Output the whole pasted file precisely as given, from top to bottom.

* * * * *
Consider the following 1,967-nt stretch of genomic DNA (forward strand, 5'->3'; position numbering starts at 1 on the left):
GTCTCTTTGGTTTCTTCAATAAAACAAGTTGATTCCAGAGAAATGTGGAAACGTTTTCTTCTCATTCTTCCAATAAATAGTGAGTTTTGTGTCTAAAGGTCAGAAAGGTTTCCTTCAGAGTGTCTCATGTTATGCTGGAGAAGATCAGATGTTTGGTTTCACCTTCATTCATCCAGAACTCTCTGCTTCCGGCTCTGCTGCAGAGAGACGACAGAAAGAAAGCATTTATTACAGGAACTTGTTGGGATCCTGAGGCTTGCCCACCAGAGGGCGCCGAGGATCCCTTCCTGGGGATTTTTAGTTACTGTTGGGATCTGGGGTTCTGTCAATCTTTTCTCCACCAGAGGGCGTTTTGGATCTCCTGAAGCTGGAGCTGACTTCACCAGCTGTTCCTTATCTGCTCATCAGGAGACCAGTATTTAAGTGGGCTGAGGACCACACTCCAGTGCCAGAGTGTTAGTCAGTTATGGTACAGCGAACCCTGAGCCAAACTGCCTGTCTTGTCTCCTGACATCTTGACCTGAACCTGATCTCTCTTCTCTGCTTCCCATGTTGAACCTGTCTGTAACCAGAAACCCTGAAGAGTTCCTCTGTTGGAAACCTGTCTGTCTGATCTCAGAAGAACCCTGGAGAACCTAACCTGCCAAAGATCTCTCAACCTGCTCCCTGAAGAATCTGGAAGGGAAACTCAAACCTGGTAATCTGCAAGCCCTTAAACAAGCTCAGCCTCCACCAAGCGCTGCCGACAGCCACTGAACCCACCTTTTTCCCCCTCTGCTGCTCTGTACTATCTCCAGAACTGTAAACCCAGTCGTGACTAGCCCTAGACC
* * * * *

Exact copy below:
Consider the following 1,967-nt stretch of genomic DNA (forward strand, 5'->3'; position numbering starts at 1 on the left):
GTCTCTTTGGTTTCTTCAATAAAACAAGTTGATTCCAGAGAAATGTGGAAACGTTTTCTTCTCATTCTTCCAATAAATAGTGAGTTTTGTGTCTAAAGGTCAGAAAGGTTTCCTTCAGAGTGTCTCATGTTATGCTGGAGAAGATCAGATGTTTGGTTTCACCTTCATTCATCCAGAACTCTCTGCTTCCGGCTCTGCTGCAGAGAGACGACAGAAAGAAAGCATTTATTACAGGAACTTGTTGGGATCCTGAGGCTTGCCCACCAGAGGGCGCCGAGGATCCCTTCCTGGGGATTTTTAGTTACTGTTGGGATCTGGGGTTCTGTCAATCTTTTCTCCACCAGAGGGCGTTTTGGATCTCCTGAAGCTGGAGCTGACTTCACCAGCTGTTCCTTATCTGCTCATCAGGAGACCAGTATTTAAGTGGGCTGAGGACCACACTCCAGTGCCAGAGTGTTAGTCAGTTATGGTACAGCGAACCCTGAGCCAAACTGCCTGTCTTGTCTCCTGACATCTTGACCTGAACCTGATCTCTCTTCTCTGCTTCCCATGTTGAACCTGTCTGTAACCAGAAACCCTGAAGAGTTCCTCTGTTGGAAACCTGTCTGTCTGATCTCAGAAGAACCCTGGAGAACCTAACCTGCCAAAGATCTCTCAACCTGCTCCCTGAAGAATCTGGAAGGGAAACTCAAACCTGGTAATCTGCAAGCCCTTAAACAAGCTCAGCCTCCACCAAGCGCTGCCGACAGCCACTGAACCCACCTTTTTCCCCCTCTGCTGCTCTGTACTATCTCCAGAACTGTAAACCCAGTCGTGACTAGCCCTAGACC